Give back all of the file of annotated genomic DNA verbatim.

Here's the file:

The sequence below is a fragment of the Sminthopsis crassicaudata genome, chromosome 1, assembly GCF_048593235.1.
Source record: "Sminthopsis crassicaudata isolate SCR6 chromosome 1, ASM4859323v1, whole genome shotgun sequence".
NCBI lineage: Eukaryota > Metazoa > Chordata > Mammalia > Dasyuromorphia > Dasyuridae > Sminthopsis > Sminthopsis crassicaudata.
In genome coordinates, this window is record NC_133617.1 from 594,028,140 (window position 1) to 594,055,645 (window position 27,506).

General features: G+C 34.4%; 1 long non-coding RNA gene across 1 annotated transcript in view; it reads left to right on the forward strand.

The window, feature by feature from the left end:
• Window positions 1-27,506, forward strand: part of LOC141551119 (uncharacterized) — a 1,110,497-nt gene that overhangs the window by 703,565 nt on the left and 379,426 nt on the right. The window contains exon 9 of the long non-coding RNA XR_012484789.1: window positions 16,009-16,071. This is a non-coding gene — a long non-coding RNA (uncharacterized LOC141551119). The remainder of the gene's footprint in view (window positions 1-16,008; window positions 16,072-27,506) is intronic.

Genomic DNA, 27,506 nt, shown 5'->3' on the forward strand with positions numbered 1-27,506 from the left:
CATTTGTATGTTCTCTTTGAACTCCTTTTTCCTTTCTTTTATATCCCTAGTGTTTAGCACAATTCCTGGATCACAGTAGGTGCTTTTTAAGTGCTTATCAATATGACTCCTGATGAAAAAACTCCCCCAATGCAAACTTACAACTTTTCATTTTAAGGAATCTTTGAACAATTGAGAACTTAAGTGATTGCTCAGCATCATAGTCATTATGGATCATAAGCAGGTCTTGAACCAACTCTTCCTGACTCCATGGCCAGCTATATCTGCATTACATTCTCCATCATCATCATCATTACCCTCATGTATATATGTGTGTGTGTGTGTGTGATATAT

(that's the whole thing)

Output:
The sequence below is a fragment of the Sminthopsis crassicaudata genome, chromosome 1, assembly GCF_048593235.1.
Source record: "Sminthopsis crassicaudata isolate SCR6 chromosome 1, ASM4859323v1, whole genome shotgun sequence".
NCBI lineage: Eukaryota > Metazoa > Chordata > Mammalia > Dasyuromorphia > Dasyuridae > Sminthopsis > Sminthopsis crassicaudata.
In genome coordinates, this window is record NC_133617.1 from 594,028,140 (window position 1) to 594,055,645 (window position 27,506).

General features: G+C 34.4%; 1 long non-coding RNA gene across 1 annotated transcript in view; it reads left to right on the forward strand.

The window, feature by feature from the left end:
• Window positions 1-27,506, forward strand: part of LOC141551119 (uncharacterized) — a 1,110,497-nt gene that overhangs the window by 703,565 nt on the left and 379,426 nt on the right. The window contains exon 9 of the long non-coding RNA XR_012484789.1: window positions 16,009-16,071. This is a non-coding gene — a long non-coding RNA (uncharacterized LOC141551119). The remainder of the gene's footprint in view (window positions 1-16,008; window positions 16,072-27,506) is intronic.

Genomic DNA, 27,506 nt, shown 5'->3' on the forward strand with positions numbered 1-27,506 from the left:
CATTTGTATGTTCTCTTTGAACTCCTTTTTCCTTTCTTTTATATCCCTAGTGTTTAGCACAATTCCTGGATCACAGTAGGTGCTTTTTAAGTGCTTATCAATATGACTCCTGATGAAAAAACTCCCCCAATGCAAACTTACAACTTTTCATTTTAAGGAATCTTTGAACAATTGAGAACTTAAGTGATTGCTCAGCATCATAGTCATTATGGATCATAAGCAGGTCTTGAACCAACTCTTCCTGACTCCATGGCCAGCTATATCTGCATTACATTCTCCATCATCATCATCATTACCCTCATGTATATATGTGTGTGTGTGTGTGTGATATAT